The Lord ‘s left eye is the moon – which has a soothing and re-assuring effect on all of us. It is also symbolic of how beautifully the nurturing aspects of creation work. 

In our lives, it represents the ability to sympathize, to care and to uplift. 

Beyond them – lies the Third Eye, the opening of which bestows complete inner integration of the mind and intellect and consequently an awakening to your true Self. 

This is the Eye of Viveka or discernment – which helps us balance the objectivity of the right eye with the compassion of the left and thus function in this world in perfect equilibrium – just as the Lord does. 

To truly know, to have true clarity and vision, to become truly alert to each moment, you must always look inward. There lies all wisdom. There resides the infinite power of Lord Shiva.

Here is the Playlist link to the Talks on Vedasara Shiva Stotram – https://www.youtube.com/playlist?list=PLm6DKuwwu5zrUjfKu0UDvtm3ZbKXuuuq0

And a melodious bhajan on Lord Shiva for you to listen to – https://youtu.be/WBzeTz_UpQ4

Do Read, Like and Comment – Cherish a dream with me!

See You Next Sunday,

Love and Om,

Lakshmi. 🙂

The Ekasloki – Infinity Weaved Into A Single Verse

Hari Om! Welcome back to the voyage inward. 🙂 Thank You once again from the bottom of my heart for all the love and encouragement for the blog. It always means a lot. 😀 

In one of his talks on the Kathopanishad, Swami Tejomayananda explains in the most simple manner, the subtlest philosophy of Vedanta encapsulated in a single verse by Bhagawan Adi Sankaracharya.

It had left a deep imprint on my mind, thus today I am going to attempt to write about what is popularly known as Shri Adi Sankaracharya’s Ekasloki – essentially a conversation between him and a disciple who with reverence arrives to seek the Supreme Knowledge of the Self. 

Kim Jyothisthava bhanumaanahani me ratrau pradeepaadikam.

Syaadevam ravi deepa darsana vidhau kim jyothiraakhyaahi me 

Chakshustasya nimeelanaadi samaye kim dheeh dhiyo darsane 

Kim tatrahamatho bhavaan paramakam jyothisthadasmi prabho.

Seeker – O Master, what is the highest Truth enshrined in our scriptures to be realized in our hearts? How do we experience that state of supreme peace when thou knows, which the Yogis and Rishis revel in? 

Bhagawan – Tell me, how do you see the objects around during daytime? 

Seeker – With the help of sunlight. 

Bhagawan – And at night-time? 

Seeker– With the help of moonlight or by lighting a lamp. (Today, by switching on the tube light 😛 ). 

Bhagawan – Nice. Now how do you know this sunlight and moonlight? 

Seeker– With the help of my eyes. I see this light with my eyes. 

Bhagawan – Does it then not mean that sunlight illumines the objects alone? What then illumines your power of vision? How do you know what you see? How do you see even when your eyes are closed?

Seeker– With the help of my mind and intellect. Sunlight illumines the objects, my eyes see and understand with the help of the intellect. When I am asleep too I am aware of an internal world at play. 

Bhagawan – How do you know the intellect ? How are you aware even in the dream state? What then illumines the intellect?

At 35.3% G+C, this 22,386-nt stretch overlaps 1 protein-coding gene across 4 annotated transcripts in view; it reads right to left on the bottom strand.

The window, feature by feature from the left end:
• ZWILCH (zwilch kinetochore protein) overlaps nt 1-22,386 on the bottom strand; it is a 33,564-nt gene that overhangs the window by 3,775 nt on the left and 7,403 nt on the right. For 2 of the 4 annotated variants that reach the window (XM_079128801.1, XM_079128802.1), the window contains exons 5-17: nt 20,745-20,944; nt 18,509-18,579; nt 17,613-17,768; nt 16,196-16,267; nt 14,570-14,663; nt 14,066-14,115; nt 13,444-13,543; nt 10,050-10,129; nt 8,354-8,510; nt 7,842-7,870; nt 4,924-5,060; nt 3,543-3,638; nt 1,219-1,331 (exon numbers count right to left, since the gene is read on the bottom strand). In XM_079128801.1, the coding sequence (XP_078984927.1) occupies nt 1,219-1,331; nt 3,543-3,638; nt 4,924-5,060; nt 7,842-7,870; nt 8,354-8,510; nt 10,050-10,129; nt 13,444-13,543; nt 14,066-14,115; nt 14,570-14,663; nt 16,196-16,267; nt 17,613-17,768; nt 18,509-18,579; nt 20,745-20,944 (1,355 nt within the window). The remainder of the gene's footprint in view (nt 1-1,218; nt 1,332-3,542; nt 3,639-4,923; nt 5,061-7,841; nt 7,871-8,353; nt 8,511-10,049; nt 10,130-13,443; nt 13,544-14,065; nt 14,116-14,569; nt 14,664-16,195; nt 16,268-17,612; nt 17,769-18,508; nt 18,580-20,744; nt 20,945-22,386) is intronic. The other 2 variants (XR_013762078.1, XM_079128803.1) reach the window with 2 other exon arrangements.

Seeker– I know. I am aware. I just am. 

Bhagawan – Precisely. It is this self-illumining awareness that knows. That alone is. It needs no other light, no explanation. It shines by itself and illumines all our experiences. It cannot be reached by logic alone. For it is that which illumines even the intellect. Know this, understand this, glide into IT! 

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Now the question that arises – if the Self or Brahman as it is known is self-illumining, Then why do we need scriptures and paths to understand it? That is because we need it. The Self doesn’t need anything. It just is. 

We are caught up in the maze of our own likes and dislikes, constantly troubled by pangs of emotions and thoughts going haywire. Hence we need the guidance of the scriptures, of a Guru to walk the path until we grow to experience this state in the cave of our hearts. 

Isn’t it interesting that a table can never see the eyes. The eyes cannot see the mind. And the mind cannot see the Self! The flow of knowledge is unidirectional. Flowing from Brahman. 

What is that silence you experience when waves of the ocean lap at your feet? When you stand face to face with the majestic Himalayas on a trek? When you close your eyes to look within after climbing all the way up to a pilgrimage site like Kedarnath? 

Or simply when you hear a bird chirp?

What is that which shines calmly in the state of meditation? 

Ever given it a thought? Think! In the midst of self-created chaos – such are the moments that offer us a glimpse of that infinity called Brahman. Of that which shines in your own heart. Of that Light which You are. 

Here’s another gem by Bhagawan Adi Shankaracharya – the Nirvana Shatakam. Listen to it. It has the explanation too given in the video itself. https://youtu.be/UrZUQh6SpcQ.

Hope You Enjoyed the Read. Do Like and Leave Your Feedback – Cherish this dream with me! 😀

See You Next Week,

Love and Om,

Lakshmi.